Exceptional performances abound in this poignant Lifetime original about a mother who realizes too late that unconditional love for her gay son is far more important than her faith in a homophobic, vindictive and judgmental God.

Based on a true story detailed in the 1995 book "Prayers for Bobby: A Mother's Coming to Terms With the Suicide of Her Gay Son" by Leroy Aarons, the film is an undeniable tour de force for Sigourney Weaver, who portrays the rigidly devout and ultimately devastated mother with raw intensity and passion.

Moreover, the film has all the earmarks of "important television" without crossing the line into preachy melodrama, earning its tears the old-fashioned way: with a wise, evocative script and sensitive characterizations. It feels like the kind of movie that could make a difference in the lives of actual moms and dads struggling to come to grips with having a gay child.

If "Bobby" comes across as a bit dated in addressing the subject, it's because it is — by design. It opens in 1979 and covers roughly three years' time. Although it might seem there was significantly less understanding back then of homosexuality being not an illness to be cured but an orientation marked at conception, the controversy spurred by California's Proposition 8 surely tells us otherwise.

Ryan Kelley delivers a terrific, measured performance as the title character. He's the youngest son in a close-knit, religious family of six in Walnut Creek, Calif., who carries around what he's convinced is a shameful secret: He's attracted to boys, not girls. He finally divulges this to his generally understanding older brother Ed (Austin Nichols), but Ed breaks a promise by spilling the beans to the family.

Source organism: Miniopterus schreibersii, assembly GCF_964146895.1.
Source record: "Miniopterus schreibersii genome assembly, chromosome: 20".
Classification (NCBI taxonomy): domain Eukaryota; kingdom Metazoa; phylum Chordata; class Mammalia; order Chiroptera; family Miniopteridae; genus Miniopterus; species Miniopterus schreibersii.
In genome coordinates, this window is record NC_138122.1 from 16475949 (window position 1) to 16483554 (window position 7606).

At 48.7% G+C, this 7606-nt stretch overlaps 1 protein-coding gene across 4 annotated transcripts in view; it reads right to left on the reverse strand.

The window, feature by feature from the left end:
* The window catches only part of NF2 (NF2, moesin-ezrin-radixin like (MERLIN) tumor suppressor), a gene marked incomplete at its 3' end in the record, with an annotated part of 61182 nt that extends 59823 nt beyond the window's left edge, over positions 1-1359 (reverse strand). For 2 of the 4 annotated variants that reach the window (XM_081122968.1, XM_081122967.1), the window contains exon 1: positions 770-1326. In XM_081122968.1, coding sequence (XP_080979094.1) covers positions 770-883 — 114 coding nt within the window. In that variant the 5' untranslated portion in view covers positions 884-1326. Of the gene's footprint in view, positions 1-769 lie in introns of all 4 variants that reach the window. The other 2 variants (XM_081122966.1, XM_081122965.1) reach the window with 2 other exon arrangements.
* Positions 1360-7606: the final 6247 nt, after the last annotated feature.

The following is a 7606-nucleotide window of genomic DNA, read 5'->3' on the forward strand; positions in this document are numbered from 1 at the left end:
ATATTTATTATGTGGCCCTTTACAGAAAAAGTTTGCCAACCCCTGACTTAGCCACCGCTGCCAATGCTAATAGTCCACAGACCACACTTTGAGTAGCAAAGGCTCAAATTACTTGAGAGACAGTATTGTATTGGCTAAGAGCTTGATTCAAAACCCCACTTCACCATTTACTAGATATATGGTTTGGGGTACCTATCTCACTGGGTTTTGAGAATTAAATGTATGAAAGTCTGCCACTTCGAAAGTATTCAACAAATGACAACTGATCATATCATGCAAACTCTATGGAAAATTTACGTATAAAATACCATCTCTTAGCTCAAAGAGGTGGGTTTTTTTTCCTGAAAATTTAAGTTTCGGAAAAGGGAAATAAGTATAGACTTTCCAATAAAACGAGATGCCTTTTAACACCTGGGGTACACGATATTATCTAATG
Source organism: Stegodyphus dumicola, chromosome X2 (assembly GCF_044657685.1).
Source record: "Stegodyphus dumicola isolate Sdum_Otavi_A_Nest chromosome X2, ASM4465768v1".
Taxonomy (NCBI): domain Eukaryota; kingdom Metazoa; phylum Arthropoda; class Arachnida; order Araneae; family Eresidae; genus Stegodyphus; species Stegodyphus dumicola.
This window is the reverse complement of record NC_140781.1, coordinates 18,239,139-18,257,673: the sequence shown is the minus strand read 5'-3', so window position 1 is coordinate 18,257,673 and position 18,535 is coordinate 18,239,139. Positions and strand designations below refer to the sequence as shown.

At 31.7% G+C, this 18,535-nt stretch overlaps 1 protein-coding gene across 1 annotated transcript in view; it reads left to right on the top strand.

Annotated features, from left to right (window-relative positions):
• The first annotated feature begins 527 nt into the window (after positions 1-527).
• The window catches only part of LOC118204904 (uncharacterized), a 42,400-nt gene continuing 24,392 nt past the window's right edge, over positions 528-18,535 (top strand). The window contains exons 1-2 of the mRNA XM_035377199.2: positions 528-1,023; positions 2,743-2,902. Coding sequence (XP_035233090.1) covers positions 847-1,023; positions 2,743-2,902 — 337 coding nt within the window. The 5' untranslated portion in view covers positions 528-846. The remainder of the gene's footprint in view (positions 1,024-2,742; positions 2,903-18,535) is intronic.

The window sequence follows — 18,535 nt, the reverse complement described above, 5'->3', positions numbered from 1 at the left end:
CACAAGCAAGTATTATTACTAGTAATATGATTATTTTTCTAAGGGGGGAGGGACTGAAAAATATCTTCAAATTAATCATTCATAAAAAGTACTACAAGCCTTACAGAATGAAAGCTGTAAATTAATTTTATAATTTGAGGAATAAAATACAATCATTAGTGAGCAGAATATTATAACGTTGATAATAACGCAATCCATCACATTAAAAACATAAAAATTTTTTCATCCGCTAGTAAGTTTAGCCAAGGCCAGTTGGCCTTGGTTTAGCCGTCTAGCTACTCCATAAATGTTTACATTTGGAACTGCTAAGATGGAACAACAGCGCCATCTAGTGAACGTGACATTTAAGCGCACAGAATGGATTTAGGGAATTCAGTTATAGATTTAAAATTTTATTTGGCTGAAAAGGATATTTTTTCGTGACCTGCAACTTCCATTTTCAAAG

Everyone comes to accept it pretty well except Mom, Mary Griffith (Weaver), who turns to shrinks and Scripture in a desperate effort to keep Bobby from being damned to hell. It tragically leads to a suicidal leap from a freeway overpass.

A couple of old TV friends, Susan Ruttan ("L.A. Law") and Dan Butler ("Frasier"), show up during the film's second half as a sympathetic parent and priest, respectively, who help guide Mary from the darkness into the light in terms of gay understanding.

Some no doubt will recognize the proverbial gay agenda at work in "Bobby," but the truth is it's really a family drama highlighted by one woman's wrenching journey from blind belief to tolerance, insight and ultimately activism.

Scribe Katie Ford's superb adaptation is successful at connecting the dialogue dots and simultaneously delivering a profound punch to the gut. She's fortunate to have a performer as dynamic as Weaver uttering her words. Overall, this represents one of Lifetime's finest moments, an original that soars above the network's typical overwrought dramatics. (partialdiff)